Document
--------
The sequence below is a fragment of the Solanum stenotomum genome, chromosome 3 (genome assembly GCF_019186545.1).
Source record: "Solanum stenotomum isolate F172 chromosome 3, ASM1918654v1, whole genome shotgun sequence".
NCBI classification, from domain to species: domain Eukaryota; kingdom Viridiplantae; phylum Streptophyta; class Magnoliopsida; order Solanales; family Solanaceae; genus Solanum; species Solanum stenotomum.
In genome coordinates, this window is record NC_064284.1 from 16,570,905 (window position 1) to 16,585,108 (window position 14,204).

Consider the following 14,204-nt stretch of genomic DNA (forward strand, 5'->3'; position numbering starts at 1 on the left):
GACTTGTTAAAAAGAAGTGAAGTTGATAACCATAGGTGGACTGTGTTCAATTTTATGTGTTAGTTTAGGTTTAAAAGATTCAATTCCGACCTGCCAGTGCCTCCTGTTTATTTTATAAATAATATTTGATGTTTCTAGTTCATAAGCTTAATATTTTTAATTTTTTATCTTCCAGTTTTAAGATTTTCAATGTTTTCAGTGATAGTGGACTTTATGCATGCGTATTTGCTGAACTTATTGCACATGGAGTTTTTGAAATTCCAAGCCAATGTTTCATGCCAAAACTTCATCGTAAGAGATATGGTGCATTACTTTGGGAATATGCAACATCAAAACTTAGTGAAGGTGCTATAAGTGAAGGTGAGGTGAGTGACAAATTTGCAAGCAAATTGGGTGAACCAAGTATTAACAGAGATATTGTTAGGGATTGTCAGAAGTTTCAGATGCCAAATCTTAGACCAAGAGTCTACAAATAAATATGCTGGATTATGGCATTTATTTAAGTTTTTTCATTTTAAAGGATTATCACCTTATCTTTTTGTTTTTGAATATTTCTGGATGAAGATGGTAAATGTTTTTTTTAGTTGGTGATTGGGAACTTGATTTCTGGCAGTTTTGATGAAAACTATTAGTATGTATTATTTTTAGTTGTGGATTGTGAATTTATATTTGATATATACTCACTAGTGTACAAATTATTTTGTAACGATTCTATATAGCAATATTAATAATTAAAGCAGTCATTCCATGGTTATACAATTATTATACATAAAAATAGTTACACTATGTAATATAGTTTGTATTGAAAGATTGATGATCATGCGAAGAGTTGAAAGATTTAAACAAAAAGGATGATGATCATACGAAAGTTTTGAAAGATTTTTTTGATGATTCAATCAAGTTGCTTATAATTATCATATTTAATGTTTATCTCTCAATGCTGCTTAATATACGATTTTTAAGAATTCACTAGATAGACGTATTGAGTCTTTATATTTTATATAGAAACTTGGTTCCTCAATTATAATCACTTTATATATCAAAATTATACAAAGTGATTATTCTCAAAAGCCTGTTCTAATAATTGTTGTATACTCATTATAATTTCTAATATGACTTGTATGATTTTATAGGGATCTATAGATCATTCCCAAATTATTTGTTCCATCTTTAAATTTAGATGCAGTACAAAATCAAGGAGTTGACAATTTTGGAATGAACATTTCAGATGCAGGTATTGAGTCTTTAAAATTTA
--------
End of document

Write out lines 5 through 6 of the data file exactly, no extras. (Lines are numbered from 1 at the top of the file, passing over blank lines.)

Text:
Consider the following 14,204-nt stretch of genomic DNA (forward strand, 5'->3'; position numbering starts at 1 on the left):
GACTTGTTAAAAAGAAGTGAAGTTGATAACCATAGGTGGACTGTGTTCAATTTTATGTGTTAGTTTAGGTTTAAAAGATTCAATTCCGACCTGCCAGTGCCTCCTGTTTATTTTATAAATAATATTTGATGTTTCTAGTTCATAAGCTTAATATTTTTAATTTTTTATCTTCCAGTTTTAAGATTTTCAATGTTTTCAGTGATAGTGGACTTTATGCATGCGTATTTGCTGAACTTATTGCACATGGAGTTTTTGAAATTCCAAGCCAATGTTTCATGCCAAAACTTCATCGTAAGAGATATGGTGCATTACTTTGGGAATATGCAACATCAAAACTTAGTGAAGGTGCTATAAGTGAAGGTGAGGTGAGTGACAAATTTGCAAGCAAATTGGGTGAACCAAGTATTAACAGAGATATTGTTAGGGATTGTCAGAAGTTTCAGATGCCAAATCTTAGACCAAGAGTCTACAAATAAATATGCTGGATTATGGCATTTATTTAAGTTTTTTCATTTTAAAGGATTATCACCTTATCTTTTTGTTTTTGAATATTTCTGGATGAAGATGGTAAATGTTTTTTTTAGTTGGTGATTGGGAACTTGATTTCTGGCAGTTTTGATGAAAACTATTAGTATGTATTATTTTTAGTTGTGGATTGTGAATTTATATTTGATATATACTCACTAGTGTACAAATTATTTTGTAACGATTCTATATAGCAATATTAATAATTAAAGCAGTCATTCCATGGTTATACAATTATTATACATAAAAATAGTTACACTATGTAATATAGTTTGTATTGAAAGATTGATGATCATGCGAAGAGTTGAAAGATTTAAACAAAAAGGATGATGATCATACGAAAGTTTTGAAAGATTTTTTTGATGATTCAATCAAGTTGCTTATAATTATCATATTTAATGTTTATCTCTCAATGCTGCTTAATATACGATTTTTAAGAATTCACTAGATAGACGTATTGAGTCTTTATATTTTATATAGAAACTTGGTTCCTCAATTATAATCACTTTATATATCAAAATTATACAAAGTGATTATTCTCAAAAGCCTGTTCTAATAATTGTTGTATACTCATTATAATTTCTAATATGACTTGTATGATTTTATAGGGATCTATAGATCATTCCCAAATTATTTGTTCCATCTTTAAATTTAGATGCAGTACAAAATCAAGGAGTTGACAATTTTGGAATGAACATTTCAGATGCAGGTATTGAGTCTTTAAAATTTA